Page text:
Monday, 6 January 2014

CD review: Moyenne - Imbizo Moyenne

"Chantal Esdelle, a Berklee College of Music graduate, holds an important place among jazz musicians here, as she is one of, if not the only female band leader who is a renowned pianist in this island. She is part of a lineage that would probably include Winifred Atwell and tangentially Hazel Scott. Unlike those two artistes, Esdelle has been able to mine the musical influences of Trinidad and in a deeper sense, Africa and the African diaspora in the New World for her compositions. Further, unlike Atwell and Scott, Esdelle has a body of original compositions on her two CD releases that now place her ahead of a number of jazz luminaries in the islands who still balk at releasing original music, thus diluting the well of local copyrights to be exploited by the world..."

The above quoted epigraph was from an aborted review of the CD launch event for Imbizo Moyenne. the new CD from Chantal Esdelle and Moyenne, back in May 2013. The sentiment, however, is an absolute truth. There is no denying that Esdelle, and by extension Moyenne deserve to be heard, more so in our context as a burgeoning music industry. Time has allowed the disappointment of that release event to be replaced with the joy in heralding this new music. Out now in CD format to supplement the digital version already available in limited release, this simply packaged CD fills a yawning gap in the canon of locally-released jazz music.

Friday, 6 December 2013

Jazz in a Sacred Space: Etienne Charles at the Little Carib Theatre, Trinidad

Fresh from an exciting TEDx Port of Spain talk in the morning, the always dapper Etienne Charles and his band delivered a superb set of jazz at the gala opening of his Creole Soul tour stop in Trinidad on the evening of November 30 at the Little Carib Theatre in Port of Spain. A homecoming of sorts—this is the second return on this tour having performed at Jazz on the Beach in April this year in Tobago—this stop solidifies the star status of this highly personable trumpeter and musician.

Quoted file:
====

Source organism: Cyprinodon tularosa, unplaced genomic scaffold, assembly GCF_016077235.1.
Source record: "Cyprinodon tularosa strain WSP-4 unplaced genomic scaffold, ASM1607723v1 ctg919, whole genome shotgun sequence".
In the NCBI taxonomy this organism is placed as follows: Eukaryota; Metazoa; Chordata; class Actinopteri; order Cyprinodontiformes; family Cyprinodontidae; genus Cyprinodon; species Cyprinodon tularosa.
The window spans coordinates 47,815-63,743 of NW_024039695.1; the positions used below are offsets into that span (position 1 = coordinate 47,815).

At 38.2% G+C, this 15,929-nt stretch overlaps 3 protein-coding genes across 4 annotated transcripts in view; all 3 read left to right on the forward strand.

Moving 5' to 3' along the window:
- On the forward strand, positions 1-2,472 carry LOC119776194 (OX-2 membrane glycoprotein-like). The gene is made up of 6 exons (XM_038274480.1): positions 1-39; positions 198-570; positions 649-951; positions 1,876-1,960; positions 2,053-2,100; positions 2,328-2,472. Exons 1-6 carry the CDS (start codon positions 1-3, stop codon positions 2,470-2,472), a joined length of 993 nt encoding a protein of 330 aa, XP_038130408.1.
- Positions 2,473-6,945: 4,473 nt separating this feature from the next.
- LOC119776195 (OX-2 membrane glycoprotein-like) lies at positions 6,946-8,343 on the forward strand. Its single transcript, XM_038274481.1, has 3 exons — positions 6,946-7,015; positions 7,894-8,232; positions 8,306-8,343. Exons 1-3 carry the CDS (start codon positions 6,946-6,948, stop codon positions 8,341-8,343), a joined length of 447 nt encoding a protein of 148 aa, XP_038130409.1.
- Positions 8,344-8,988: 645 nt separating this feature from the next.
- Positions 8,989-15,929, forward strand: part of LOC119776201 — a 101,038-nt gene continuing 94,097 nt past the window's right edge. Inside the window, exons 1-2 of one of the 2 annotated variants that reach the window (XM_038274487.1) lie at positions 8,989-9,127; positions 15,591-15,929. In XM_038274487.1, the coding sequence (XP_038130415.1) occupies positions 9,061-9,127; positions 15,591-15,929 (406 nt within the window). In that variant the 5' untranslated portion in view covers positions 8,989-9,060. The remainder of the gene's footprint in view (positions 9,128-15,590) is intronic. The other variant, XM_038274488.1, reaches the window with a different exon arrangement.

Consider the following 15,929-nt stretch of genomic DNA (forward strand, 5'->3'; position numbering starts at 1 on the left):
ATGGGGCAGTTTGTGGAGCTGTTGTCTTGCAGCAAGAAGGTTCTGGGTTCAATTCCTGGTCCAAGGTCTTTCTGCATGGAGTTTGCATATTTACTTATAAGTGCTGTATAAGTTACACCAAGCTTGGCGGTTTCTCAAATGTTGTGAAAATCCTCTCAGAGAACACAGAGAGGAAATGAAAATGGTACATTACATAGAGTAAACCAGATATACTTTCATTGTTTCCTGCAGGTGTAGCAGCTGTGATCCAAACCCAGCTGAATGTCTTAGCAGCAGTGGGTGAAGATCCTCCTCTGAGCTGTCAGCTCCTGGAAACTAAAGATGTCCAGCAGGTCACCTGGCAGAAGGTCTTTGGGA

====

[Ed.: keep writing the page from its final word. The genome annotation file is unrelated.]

Delivering two sold-out shows on that weekend, it became obvious that this venue is too small for the natural local audience of this globe-trotting musician. After forty-plus international performances in support of his latest CD Creole Soul, Charles again raises the bar for local musicians to go over, and continues to serve as an apt inspiration of desired goals.

Tuesday, 26 November 2013

I Am Élan Parlē: A declaration of Independence

Liner notes for élan parlē’s 2013 CD, I Am Élan Parlē
In 2000, I was living in the US capital, Washington DC, some five hours driving south on the I-95 from the mecca of Caribbean –American cultural existence, New York, and five hours flying north from Trinidad; remote, yet within reach. Howard University, Georgia Avenue, the T&T Embassy on Massachusetts Avenue: district landmarks of connectedness for a homesick soul. Caribbean musical heritage peppers the shelves of the Library of Congress, at the Smithsonian Institution, in the many book stores and those ubiquitous mementos from that age, the record & CD store. The sounds of Trinidad, the echoes of having fun were silently present in this international city.